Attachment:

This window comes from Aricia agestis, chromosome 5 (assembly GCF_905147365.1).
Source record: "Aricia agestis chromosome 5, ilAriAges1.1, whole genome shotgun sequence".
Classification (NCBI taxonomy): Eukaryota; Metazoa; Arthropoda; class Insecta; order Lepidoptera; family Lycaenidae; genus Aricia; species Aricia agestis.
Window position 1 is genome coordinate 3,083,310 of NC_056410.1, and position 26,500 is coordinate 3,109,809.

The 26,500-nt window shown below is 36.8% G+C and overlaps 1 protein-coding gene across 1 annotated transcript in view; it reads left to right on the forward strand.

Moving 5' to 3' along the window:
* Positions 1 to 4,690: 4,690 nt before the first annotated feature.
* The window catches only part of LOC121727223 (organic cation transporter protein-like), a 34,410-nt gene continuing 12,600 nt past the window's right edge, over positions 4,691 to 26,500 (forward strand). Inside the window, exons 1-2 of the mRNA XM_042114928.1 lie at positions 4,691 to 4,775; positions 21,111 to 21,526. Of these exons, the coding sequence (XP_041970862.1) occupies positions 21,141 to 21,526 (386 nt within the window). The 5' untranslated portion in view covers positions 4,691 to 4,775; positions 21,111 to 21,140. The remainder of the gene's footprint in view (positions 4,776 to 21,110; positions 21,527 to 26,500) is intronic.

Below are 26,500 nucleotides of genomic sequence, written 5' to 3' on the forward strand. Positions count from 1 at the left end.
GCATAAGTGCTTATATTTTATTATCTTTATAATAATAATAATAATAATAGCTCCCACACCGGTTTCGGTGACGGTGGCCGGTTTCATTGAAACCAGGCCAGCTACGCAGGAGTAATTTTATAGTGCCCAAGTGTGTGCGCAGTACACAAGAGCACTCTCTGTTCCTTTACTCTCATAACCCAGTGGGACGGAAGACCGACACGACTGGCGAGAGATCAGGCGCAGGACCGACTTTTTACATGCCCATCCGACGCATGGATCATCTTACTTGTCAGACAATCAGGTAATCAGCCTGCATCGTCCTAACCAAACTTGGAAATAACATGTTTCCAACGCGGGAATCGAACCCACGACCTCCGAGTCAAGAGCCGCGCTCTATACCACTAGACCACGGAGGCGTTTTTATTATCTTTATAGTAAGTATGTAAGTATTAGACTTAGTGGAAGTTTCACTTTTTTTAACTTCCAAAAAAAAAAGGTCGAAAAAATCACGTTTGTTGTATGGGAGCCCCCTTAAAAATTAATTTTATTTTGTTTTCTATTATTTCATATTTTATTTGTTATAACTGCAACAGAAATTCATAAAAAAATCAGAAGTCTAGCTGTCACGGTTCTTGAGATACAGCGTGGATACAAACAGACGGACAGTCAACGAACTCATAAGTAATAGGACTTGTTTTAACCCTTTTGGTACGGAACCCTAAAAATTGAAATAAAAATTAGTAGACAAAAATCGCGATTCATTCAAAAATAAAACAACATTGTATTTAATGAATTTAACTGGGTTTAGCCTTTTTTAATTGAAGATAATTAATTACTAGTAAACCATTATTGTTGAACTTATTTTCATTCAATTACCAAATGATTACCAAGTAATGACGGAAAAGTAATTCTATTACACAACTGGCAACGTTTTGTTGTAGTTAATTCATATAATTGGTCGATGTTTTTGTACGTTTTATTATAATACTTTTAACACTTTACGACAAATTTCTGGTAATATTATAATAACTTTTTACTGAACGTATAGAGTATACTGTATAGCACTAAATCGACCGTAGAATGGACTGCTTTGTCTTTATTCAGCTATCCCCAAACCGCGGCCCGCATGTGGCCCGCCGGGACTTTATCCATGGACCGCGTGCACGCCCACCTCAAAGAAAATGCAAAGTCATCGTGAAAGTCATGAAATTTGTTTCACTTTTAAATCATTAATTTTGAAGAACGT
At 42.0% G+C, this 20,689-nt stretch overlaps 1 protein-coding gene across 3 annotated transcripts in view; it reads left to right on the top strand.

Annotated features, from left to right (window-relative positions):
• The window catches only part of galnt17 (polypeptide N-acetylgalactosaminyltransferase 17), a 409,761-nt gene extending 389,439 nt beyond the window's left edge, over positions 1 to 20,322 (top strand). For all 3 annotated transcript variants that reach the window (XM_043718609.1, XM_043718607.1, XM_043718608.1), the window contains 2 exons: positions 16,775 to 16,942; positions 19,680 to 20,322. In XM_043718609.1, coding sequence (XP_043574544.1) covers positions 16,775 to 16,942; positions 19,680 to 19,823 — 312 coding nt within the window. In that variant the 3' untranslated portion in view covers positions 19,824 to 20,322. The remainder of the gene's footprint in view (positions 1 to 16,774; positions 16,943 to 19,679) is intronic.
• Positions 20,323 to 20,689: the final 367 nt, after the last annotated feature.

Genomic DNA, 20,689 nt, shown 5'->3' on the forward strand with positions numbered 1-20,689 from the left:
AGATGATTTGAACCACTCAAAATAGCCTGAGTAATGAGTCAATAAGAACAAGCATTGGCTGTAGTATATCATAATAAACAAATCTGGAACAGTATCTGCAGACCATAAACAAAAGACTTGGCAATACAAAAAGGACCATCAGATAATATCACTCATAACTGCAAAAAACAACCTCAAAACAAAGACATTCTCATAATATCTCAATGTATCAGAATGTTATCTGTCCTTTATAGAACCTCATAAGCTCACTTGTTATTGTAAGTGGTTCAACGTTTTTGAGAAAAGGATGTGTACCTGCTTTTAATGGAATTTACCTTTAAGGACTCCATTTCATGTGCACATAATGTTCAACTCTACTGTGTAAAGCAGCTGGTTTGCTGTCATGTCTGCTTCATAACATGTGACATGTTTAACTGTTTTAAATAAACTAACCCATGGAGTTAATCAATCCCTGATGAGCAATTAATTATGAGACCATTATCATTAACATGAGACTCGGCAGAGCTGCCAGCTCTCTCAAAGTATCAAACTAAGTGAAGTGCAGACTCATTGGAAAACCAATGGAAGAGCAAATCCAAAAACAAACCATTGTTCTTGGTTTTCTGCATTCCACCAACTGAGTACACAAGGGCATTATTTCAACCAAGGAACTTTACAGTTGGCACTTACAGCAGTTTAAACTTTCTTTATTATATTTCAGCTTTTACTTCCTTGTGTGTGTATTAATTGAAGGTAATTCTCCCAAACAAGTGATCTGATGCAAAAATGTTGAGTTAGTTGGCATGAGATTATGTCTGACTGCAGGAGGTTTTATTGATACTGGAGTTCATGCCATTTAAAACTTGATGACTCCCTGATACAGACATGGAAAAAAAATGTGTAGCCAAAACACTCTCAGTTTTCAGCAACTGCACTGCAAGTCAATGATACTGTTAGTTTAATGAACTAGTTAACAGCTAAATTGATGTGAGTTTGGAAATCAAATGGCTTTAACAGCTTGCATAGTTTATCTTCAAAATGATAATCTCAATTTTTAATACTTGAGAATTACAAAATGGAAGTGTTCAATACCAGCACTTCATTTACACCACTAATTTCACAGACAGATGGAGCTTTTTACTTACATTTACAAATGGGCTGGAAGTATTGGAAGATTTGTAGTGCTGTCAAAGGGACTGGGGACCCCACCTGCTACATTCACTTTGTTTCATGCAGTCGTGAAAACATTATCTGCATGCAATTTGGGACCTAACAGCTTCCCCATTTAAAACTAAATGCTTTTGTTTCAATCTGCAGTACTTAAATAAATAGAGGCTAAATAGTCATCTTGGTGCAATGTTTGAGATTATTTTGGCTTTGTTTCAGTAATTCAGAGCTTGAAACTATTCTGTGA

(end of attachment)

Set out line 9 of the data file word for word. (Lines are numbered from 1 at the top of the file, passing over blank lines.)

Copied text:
Below are 26,500 nucleotides of genomic sequence, written 5' to 3' on the forward strand. Positions count from 1 at the left end.